#1
Hey guys,

I am starting to get people ask if I will track/mix their bands, and so I am contemplating actually getting a half-decent setup.

All of the bands that I will be tracking/mixing and want to track/mix are metal/metalcore, and so far I have been able to actually coax decent sound out Line6 POD Farm, although I do have a Randall RM100 head for guitar.

I am just wondering. Right now all I have been using is an MBox2 and ProTools, however I am contemplating buying an 8-in preamp and Cubase.

Do you guys have any other suggestions.

For vocals I will be buying a Shure SM7.
I've bought, sold, and traded more gear than I care to admit.
#3
go with a profire 2626 that way you can keep the protools knowledge you know and also use other daws such as reaper cubase, rsonar etc. its great it works great with the sm7 then you can use your mbox2 via spidif for an extra 10 channels which will help alot for drums. good luck
#4
Quote by CatharsisStudio
go with a profire 2626 that way you can keep the protools knowledge you know and also use other daws such as reaper cubase, rsonar etc. its great it works great with the sm7 then you can use your mbox2 via spidif for an extra 10 channels which will help alot for drums. good luck



EXCELLENT ADVICE, excellent. Listen to this guy, I see nothing to be added to this post. Profire 2626 is an excellent interface for the price and with a lot of routing options, you can stay with Pro Tools BUT you're not bound to it (so you can use other software too). It's Firewire, reliable, has preamps.

Nice post.

EDIT: Only one thing though, sadly S/PDIF is only stereo (2 in 2 out) so only 2 extra channels, not 10. What you could do though is get an additional 8 mic preamp with ADAT out to the ADAT in of the Profire2626 and VOILA: a comfortable total of 16in/ 16 out. Very decent stuff, you can track and monitor the whole band at once and still have spare tracks.
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Last edited by miguelito2729 at Nov 18, 2009,
#6
As overstated on this forums, the shure is only good for live situations, try getting an condencer. i have heard Shures are good for drums tho..
#7
Quote by GisleAune
As overstated on this forums, the shure is only good for live situations, try getting an condencer. i have heard Shures are good for drums tho..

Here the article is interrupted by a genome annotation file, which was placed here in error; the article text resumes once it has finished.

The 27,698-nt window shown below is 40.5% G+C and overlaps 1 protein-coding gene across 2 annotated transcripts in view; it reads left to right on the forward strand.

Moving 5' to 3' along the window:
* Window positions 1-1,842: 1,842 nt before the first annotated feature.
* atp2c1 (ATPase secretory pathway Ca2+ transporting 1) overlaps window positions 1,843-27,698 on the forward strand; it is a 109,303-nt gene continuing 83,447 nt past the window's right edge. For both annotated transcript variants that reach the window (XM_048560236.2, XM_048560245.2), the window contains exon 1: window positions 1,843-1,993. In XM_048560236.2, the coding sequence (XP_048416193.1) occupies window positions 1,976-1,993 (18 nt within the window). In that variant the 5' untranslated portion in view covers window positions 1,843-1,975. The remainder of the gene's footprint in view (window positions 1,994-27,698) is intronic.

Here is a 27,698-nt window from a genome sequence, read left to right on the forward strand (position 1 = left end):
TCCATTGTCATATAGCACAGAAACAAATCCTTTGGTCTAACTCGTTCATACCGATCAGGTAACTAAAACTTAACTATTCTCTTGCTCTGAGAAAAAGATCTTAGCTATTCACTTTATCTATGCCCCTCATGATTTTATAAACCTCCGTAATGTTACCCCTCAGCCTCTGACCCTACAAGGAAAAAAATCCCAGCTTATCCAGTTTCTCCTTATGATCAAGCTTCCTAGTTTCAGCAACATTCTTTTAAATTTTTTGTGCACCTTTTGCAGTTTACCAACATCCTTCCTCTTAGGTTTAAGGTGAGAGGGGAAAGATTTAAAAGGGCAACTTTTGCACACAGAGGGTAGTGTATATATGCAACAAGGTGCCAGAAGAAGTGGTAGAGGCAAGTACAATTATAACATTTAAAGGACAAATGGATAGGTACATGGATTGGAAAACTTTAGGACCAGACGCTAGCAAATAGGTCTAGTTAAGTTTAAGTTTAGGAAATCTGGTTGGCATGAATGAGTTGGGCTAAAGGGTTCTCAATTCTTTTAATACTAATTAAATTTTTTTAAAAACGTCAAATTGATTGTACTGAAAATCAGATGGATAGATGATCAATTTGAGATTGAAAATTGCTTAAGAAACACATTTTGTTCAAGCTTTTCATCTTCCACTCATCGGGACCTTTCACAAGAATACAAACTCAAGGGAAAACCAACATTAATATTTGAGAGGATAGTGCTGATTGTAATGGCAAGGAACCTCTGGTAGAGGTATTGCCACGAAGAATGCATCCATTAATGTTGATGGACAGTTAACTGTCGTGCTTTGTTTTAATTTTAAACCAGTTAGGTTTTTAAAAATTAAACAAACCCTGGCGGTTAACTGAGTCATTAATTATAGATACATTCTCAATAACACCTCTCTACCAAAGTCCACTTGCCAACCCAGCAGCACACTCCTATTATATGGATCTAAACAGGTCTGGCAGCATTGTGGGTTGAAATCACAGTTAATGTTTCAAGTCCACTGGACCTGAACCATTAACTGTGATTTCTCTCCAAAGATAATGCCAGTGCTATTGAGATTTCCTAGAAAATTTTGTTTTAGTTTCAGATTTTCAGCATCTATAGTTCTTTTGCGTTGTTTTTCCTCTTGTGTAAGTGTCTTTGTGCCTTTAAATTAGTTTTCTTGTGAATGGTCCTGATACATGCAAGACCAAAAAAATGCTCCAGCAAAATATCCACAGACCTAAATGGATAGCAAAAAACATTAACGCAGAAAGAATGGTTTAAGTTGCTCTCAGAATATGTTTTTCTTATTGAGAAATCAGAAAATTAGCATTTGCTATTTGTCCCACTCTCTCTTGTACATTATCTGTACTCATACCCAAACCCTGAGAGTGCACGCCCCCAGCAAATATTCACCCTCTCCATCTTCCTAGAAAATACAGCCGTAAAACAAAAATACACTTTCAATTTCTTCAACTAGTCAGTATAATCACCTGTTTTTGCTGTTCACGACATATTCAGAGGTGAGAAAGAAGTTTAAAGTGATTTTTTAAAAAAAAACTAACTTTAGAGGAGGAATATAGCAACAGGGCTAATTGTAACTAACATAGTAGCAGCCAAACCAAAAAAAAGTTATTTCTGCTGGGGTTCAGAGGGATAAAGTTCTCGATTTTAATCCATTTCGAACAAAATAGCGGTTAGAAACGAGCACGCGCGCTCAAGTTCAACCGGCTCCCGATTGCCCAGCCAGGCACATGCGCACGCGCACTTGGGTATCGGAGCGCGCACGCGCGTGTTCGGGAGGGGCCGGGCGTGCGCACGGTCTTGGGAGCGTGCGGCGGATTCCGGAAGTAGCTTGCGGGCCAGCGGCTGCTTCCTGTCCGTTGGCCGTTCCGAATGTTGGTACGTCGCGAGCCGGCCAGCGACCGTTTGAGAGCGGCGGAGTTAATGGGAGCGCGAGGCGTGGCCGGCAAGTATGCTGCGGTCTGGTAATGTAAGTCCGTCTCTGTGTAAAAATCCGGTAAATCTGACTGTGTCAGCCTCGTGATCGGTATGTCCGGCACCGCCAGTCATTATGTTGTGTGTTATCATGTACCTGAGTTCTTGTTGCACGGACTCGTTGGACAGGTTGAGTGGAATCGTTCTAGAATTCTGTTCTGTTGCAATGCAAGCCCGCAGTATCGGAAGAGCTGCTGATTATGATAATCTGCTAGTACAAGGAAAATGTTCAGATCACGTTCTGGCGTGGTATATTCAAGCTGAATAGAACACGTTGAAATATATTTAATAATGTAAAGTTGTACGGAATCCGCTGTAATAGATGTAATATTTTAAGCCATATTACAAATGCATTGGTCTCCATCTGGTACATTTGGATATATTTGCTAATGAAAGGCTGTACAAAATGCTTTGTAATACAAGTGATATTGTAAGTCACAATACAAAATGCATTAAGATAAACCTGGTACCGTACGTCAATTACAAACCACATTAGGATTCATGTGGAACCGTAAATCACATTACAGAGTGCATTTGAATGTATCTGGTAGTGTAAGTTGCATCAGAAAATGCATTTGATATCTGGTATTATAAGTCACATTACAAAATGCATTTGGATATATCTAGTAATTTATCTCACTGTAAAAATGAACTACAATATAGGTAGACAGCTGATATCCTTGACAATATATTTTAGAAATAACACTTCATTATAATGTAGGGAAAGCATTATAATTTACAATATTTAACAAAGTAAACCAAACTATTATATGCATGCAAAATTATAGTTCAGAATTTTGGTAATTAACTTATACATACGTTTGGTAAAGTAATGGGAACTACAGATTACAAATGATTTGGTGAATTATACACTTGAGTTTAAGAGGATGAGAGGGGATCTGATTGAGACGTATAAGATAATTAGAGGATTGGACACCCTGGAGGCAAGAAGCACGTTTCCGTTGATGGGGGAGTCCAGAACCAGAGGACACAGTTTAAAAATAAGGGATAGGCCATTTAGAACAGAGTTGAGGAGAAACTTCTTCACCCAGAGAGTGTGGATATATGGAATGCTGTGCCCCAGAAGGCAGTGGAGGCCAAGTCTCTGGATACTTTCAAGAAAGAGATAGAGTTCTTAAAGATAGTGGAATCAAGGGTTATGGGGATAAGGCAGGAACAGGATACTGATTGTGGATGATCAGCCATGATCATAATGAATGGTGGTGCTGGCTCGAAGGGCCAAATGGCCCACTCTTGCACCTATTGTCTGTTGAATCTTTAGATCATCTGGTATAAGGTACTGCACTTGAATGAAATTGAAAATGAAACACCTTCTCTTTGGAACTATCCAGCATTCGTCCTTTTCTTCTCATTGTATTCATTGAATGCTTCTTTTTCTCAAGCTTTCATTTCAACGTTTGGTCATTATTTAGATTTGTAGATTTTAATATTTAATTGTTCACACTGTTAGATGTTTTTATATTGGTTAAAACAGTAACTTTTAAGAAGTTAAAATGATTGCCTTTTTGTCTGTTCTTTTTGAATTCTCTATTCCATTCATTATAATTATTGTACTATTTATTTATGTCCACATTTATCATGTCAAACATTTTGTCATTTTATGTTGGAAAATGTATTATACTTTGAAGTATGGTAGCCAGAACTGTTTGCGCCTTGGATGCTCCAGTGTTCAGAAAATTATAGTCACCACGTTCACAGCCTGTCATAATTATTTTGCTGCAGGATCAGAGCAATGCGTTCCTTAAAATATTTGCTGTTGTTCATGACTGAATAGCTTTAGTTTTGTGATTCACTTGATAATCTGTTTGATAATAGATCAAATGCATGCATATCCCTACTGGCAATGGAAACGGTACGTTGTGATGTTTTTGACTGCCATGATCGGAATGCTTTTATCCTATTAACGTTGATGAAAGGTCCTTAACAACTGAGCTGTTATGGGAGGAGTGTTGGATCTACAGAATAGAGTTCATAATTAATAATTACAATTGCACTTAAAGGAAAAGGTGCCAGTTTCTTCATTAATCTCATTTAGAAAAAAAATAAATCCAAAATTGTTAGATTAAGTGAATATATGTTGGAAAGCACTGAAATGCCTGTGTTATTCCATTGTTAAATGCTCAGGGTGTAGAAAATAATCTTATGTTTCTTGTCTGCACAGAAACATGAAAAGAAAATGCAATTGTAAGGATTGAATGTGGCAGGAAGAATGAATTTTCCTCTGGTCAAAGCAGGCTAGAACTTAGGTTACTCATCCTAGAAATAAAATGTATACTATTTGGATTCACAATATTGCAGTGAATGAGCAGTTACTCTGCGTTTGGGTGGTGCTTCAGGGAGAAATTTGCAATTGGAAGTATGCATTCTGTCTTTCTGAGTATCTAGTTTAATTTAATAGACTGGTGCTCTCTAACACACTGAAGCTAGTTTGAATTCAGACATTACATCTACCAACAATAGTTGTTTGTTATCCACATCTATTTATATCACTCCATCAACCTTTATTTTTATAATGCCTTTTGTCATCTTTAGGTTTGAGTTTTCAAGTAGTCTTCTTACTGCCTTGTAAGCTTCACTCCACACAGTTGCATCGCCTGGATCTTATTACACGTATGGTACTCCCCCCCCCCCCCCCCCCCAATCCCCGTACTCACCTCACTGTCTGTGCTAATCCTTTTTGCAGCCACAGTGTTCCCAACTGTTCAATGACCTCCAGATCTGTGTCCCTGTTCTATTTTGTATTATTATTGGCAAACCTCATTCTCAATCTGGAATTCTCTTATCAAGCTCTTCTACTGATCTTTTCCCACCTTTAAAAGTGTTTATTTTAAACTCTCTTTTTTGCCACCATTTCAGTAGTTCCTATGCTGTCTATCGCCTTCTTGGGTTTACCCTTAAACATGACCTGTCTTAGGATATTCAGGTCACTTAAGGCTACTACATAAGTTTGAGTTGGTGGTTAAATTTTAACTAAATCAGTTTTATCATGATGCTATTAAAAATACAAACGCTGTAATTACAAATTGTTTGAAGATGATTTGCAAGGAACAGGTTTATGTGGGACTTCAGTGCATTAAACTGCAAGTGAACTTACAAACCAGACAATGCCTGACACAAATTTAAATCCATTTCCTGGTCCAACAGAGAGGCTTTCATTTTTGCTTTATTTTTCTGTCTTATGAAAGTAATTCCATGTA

...the sm7 is a studio staple, used regularly in countless great records. of course it'd depend on the singer and the sound they want to get and etc etc etc, but for the genres the TS is planning on recording, the sm7 would likely sound much better than any cheap condenser he'd probably be able to get his hands on. it'll give the vocals a much more gutsy tone.
#8
Quote by climhazzard
...the sm7 is a studio staple, used regularly in countless great records. of course it'd depend on the singer and the sound they want to get and etc etc etc, but for the genres the TS is planning on recording, the sm7 would likely sound much better than any cheap condenser he'd probably be able to get his hands on. it'll give the vocals a much more gutsy tone.


Thanks for this, I mean, I do have the means of obtaining a great condenser, and very much plan on it...but only for clean vocals. most screams that go through on a condenser sound tinny and midrangey...the SM7 allows the midrange to come through as well as more low end.
I've bought, sold, and traded more gear than I care to admit.
#10
Quote by climhazzard
...the sm7 is a studio staple, used regularly in countless great records. of course it'd depend on the singer and the sound they want to get and etc etc etc, but for the genres the TS is planning on recording, the sm7 would likely sound much better than any cheap condenser he'd probably be able to get his hands on. it'll give the vocals a much more gutsy tone.


This, the Sm7 is great for screaming and clean vocals, check out a bald Devin Townsend tracking with a Sm7 here:

http://www.youtube.com/watch?v=FuuRuL3HbHg

Also a total vocal masterclass.
Last edited by Beefmo at Nov 19, 2009,